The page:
Above: a screen capture of J.K. Rowling from her Harvard commencement speech.
Last month. J.K. Rowling gave a graduation speech at Harvard. Part of that speech was about failing. We all know, thanks to the HARRY POTTER books, the movies, the toys -- that Ms. Rowling is not a failure. She has touched people's lives by persevering and not letting rejection make her stop. As many know, there was a time when she was a single parent, "as poor as it is possible to be in modern Britain, without being homeless."
"Ultimately, we all have to decide for ourselves what constitutes failure, but the world is quite eager to give you a set of criteria if you let it.
"... Now, I am not going to stand here and tell you that failure is fun. That period of my life was a dark one, and I had no idea that there was going to be what the press has since represented as a kind of fairy tale resolution. I had no idea how far the tunnel extended, and for a long time, any light at the end of it was a hope rather than a reality.
"So why do I talk about the benefits of failure? Simply because failure meant a stripping away of the inessential. I stopped pretending to myself that I was anything other than what I was, and began to direct all my energy into finishing the only work that mattered to me. Had I really succeeded at anything else, I might never have found the determination to succeed in the one arena I believed I truly belonged. I was set free, because my greatest fear had already been realised, and I was still alive, and I still had a daughter whom I adored, and I had an old typewriter and a big idea. And so rock bottom became the solid foundation on which I rebuilt my life.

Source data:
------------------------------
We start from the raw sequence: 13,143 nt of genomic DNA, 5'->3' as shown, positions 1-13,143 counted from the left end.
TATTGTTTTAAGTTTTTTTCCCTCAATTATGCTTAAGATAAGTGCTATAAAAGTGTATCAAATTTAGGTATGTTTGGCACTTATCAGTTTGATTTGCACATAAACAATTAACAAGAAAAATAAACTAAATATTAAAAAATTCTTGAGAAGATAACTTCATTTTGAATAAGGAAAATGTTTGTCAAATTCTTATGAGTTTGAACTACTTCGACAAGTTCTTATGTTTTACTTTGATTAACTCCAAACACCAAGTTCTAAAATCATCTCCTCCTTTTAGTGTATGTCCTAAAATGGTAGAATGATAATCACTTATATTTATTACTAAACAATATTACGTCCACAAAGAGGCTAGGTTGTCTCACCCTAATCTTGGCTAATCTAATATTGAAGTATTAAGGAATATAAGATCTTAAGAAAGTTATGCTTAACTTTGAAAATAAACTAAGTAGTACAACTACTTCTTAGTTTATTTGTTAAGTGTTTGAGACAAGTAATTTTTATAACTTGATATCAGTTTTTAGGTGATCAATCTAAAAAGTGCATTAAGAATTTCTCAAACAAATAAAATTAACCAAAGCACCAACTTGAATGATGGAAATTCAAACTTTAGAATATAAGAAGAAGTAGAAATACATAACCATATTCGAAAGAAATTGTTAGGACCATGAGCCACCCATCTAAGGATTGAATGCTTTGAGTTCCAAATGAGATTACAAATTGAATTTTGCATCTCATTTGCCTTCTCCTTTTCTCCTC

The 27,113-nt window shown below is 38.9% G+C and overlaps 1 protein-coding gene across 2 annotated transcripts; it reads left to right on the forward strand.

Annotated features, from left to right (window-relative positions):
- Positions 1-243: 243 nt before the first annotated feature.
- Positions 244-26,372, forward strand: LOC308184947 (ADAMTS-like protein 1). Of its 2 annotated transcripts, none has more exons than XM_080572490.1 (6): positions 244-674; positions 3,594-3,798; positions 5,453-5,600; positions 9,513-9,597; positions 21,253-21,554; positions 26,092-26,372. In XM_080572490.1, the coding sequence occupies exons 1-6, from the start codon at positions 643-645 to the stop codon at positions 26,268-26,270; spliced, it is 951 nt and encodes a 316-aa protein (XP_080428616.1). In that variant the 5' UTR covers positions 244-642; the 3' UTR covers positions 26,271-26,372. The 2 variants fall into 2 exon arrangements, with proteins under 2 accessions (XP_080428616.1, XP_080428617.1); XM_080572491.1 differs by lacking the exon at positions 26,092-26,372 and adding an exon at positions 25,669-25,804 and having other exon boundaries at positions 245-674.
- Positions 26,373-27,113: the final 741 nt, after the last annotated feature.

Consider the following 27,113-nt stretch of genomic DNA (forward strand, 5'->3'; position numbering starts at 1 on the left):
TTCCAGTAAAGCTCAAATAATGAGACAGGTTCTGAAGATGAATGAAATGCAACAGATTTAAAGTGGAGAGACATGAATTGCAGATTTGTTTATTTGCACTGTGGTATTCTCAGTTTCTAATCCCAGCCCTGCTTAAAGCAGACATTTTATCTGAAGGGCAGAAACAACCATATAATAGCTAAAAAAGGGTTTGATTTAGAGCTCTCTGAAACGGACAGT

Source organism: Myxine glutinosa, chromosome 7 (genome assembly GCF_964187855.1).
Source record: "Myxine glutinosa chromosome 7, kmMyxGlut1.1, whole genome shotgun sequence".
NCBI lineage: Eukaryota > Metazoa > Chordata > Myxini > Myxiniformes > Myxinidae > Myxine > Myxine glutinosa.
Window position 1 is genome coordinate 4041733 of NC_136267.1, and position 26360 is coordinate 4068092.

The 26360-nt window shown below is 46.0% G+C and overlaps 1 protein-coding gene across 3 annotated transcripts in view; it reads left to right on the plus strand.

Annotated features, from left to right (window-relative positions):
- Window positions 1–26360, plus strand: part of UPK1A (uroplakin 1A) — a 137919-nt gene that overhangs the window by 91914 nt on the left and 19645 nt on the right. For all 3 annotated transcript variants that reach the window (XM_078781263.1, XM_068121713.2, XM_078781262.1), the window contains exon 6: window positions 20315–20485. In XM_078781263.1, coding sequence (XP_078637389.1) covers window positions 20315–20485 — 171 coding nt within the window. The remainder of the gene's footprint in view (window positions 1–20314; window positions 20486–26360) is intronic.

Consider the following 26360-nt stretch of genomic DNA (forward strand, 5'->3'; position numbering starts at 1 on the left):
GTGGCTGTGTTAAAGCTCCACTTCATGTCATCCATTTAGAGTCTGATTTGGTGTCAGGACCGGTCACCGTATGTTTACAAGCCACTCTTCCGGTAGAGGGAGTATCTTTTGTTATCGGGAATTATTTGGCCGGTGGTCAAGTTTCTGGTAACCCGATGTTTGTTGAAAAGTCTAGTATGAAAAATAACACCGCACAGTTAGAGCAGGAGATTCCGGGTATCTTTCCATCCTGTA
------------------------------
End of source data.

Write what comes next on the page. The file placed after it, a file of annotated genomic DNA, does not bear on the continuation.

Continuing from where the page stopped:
"You might never fail on the scale I did, but some failure in life is inevitable. It is impossible to live without failing at something, unless you live so cautiously that you might as well not have lived at all - in which case, you fail by default.
"Failure gave me an inner security that I had never attained by passing examinations. Failure taught me things about myself that I could have learned no other way. I discovered that I had a strong will, and more discipline than I had suspected; I also found out that I had friends whose value was truly above rubies."
Text is copyright Ms. Rowling.
I remember reading somewhere that one of the first criticisms of her HARRY POTTER manuscript was that it was set in a school and kids do not like school, therefore the market dictates that children will not buy a book set in a school.
No Hogwarts? Egads!
There must have been hundreds of moments when it was easier to set her writing aside -- put it in a drawer or in the fire -- and try for a regular, workaday life.
Making a living by your wits isn't easy, and the struggle to achieve it is not a "fairy tale." It's hard work, and there is, as Ms. Rowling puts it, no light at the end of the tunnel; just you and your ideas and your willingness to persist, persist, persist.
A big hat tip to my dear old Dad for the link -- and for standing by me, passing along advice, as I made mistakes, before finally achieving some success in what I wanted to do. Thanks, Dad!